Tuesday, June 19, 2007

Listen to Yourself

How often do you listen to yourself? Where and when do you pay attention to your inner thoughts?

As authors we tend to hear characters speaking in our heads, and we see scenes and stories develop. Usually, we sit at our computers or typewriters, furiously describing scenery or writing dialogue and thoughts of those who people our book's world. But how often do we let our thoughts run amok and free? In other words, how often do you tell those characters to "shut up" so you can hear your own thoughts?

My son used to drive an old beat-up Suburban. It ran, but that was about it. No air conditioner, no radio, barely one mirror. We offered to fix the radio. He wouldn’t hear of it. He liked it that way. He said it gave him time to think.

To think.

I've taken up walking on my elliptical trainer. I'm training myself to use the time to think and listen to myself. Admittedly, I'm sometimes plotting (a book, not a coup), but I try to let my thoughts roam. Obviously, I'm not near a computer or a recorder, so I don't feel committed to any ideas or scenes that enter my brain. It's really revealing, both of yourself and your characters.

Try it.

You don't have to focus only on your writing, though. Use the quiet to do other things, like remember things to do, organize your life or your grocery list, plan a party for your grandmother, practice singing the National Anthem, count the different colors of flowers outside the window, whatever. You may even find these things coming up in your manuscripts.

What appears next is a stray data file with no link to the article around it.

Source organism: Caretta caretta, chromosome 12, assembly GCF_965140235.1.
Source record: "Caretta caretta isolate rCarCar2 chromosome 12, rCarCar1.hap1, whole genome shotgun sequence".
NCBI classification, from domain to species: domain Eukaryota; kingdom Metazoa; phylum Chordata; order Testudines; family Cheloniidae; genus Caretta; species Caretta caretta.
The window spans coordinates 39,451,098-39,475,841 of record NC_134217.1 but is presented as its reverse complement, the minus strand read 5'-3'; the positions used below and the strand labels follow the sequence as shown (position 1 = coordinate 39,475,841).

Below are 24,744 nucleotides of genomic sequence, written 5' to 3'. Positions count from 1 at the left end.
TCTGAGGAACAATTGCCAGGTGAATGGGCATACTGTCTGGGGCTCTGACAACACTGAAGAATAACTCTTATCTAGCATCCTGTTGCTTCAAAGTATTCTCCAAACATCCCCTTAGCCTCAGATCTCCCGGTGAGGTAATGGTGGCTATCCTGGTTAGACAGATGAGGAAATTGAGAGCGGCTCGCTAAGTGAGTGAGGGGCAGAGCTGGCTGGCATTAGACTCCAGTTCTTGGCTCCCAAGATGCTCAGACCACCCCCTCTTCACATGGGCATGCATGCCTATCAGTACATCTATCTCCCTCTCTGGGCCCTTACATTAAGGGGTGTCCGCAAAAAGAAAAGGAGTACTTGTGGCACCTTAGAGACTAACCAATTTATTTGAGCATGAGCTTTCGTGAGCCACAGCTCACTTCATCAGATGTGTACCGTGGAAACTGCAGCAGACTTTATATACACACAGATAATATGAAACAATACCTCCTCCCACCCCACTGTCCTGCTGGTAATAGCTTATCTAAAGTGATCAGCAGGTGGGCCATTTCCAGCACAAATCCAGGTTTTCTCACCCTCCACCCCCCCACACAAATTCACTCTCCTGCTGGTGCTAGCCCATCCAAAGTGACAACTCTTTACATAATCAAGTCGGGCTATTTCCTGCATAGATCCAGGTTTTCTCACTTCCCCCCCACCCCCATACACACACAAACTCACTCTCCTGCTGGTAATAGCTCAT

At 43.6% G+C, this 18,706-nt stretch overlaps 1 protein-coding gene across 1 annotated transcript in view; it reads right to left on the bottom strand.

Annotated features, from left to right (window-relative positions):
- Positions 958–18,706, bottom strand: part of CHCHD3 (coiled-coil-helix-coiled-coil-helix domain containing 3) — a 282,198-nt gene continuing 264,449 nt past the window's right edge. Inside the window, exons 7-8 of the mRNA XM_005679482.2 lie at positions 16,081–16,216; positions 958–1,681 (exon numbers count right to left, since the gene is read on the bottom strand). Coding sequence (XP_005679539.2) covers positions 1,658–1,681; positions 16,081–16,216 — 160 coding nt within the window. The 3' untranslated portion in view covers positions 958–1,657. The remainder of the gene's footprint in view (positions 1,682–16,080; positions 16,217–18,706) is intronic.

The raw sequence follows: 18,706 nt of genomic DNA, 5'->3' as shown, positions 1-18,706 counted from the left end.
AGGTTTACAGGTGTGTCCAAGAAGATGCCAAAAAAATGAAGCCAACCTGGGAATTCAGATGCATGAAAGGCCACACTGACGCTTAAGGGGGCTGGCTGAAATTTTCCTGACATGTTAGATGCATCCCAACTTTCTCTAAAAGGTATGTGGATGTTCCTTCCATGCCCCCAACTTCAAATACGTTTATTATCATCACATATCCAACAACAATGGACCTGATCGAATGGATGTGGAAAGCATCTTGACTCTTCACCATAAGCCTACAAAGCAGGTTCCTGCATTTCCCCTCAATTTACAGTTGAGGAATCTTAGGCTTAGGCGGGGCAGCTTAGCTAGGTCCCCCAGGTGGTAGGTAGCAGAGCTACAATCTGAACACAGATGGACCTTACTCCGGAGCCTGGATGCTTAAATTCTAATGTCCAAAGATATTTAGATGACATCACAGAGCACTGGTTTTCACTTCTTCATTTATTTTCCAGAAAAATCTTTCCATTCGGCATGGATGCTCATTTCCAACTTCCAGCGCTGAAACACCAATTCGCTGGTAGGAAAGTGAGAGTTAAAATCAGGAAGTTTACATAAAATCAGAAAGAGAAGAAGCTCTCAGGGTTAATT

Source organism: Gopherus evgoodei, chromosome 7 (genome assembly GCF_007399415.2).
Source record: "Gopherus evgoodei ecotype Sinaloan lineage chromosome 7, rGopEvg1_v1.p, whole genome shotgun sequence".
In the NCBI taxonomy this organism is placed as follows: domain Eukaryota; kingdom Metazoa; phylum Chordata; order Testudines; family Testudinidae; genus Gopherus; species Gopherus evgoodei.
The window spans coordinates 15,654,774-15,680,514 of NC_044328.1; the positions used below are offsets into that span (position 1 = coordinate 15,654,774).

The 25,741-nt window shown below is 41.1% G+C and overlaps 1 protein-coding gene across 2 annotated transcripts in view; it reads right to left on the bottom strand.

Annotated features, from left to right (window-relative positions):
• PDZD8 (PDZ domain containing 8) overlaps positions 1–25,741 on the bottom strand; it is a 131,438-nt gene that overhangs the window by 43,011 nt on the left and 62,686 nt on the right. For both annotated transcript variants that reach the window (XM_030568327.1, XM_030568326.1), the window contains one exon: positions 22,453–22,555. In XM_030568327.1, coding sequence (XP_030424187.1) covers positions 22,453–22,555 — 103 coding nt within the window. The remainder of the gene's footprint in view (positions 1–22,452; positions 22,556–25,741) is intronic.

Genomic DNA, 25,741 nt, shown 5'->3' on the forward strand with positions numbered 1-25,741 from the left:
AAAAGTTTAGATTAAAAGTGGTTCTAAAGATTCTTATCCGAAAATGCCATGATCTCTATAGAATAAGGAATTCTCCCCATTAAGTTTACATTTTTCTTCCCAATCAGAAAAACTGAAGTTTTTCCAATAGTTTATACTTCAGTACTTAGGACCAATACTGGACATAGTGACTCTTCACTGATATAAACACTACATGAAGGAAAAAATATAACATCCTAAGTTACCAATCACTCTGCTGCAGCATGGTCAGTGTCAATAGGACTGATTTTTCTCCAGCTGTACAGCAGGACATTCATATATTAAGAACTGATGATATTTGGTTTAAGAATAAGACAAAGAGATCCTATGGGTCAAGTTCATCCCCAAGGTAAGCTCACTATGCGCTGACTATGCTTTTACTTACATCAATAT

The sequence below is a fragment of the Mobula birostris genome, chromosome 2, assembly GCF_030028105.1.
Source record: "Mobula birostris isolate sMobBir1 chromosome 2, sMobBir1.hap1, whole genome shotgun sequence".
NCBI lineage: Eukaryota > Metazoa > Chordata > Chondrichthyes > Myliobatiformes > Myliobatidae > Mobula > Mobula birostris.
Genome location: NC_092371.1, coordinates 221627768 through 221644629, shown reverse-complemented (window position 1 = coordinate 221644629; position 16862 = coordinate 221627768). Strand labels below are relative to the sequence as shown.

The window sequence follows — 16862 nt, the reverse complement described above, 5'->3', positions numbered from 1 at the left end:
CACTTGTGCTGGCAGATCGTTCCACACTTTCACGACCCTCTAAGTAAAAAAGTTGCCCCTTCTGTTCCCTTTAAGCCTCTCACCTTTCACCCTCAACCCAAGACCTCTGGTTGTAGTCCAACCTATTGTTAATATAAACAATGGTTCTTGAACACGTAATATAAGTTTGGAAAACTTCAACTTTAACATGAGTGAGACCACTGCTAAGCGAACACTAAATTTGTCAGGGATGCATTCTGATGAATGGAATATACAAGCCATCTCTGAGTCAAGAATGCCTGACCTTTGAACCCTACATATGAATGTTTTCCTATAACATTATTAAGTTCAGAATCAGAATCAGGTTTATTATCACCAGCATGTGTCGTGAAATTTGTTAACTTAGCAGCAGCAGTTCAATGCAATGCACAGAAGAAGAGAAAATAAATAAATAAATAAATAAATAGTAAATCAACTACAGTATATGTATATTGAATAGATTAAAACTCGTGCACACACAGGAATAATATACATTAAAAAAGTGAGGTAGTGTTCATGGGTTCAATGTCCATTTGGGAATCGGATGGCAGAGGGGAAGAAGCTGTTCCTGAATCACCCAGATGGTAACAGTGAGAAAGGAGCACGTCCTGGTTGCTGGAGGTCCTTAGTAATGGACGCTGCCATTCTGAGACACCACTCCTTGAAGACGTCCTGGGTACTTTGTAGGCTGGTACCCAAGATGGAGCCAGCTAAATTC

If you're having "writers block," maybe you're just not listening to yourself. Let your thoughts roam as you walk, or swim, or play tennis, or exercise, or drive in your radio-less car. If you're stuck at some point in your story and you don't know where it should go from here ... or you can't decide how a character would react … or you haven't a clue what unexpected turn of events should happen next, walk away from the page and go off by yourself. If you stay at the computer, you'll be too tempted to write down the first thing that comes to mind.

You might say that if you're at your computer and the character in your head says or does a certain thing, then that's what you should type, that's what should go in the story. Is it? The characters in your book and in your head are only human, after all. They may be taking the easy way out. Sometimes you have to challenge them, as well as yourself.

Habits are made, not inherited. Make it a habit to find time (it doesn't have to be long) each day to listen to the quiet in your head. Pretty soon, that silence will be filled with thoughts, ideas, and even peace. But you've got to tell those characters to shut up and give you a little space. Not forever, but just long enough to get back in touch with your inner creativity.

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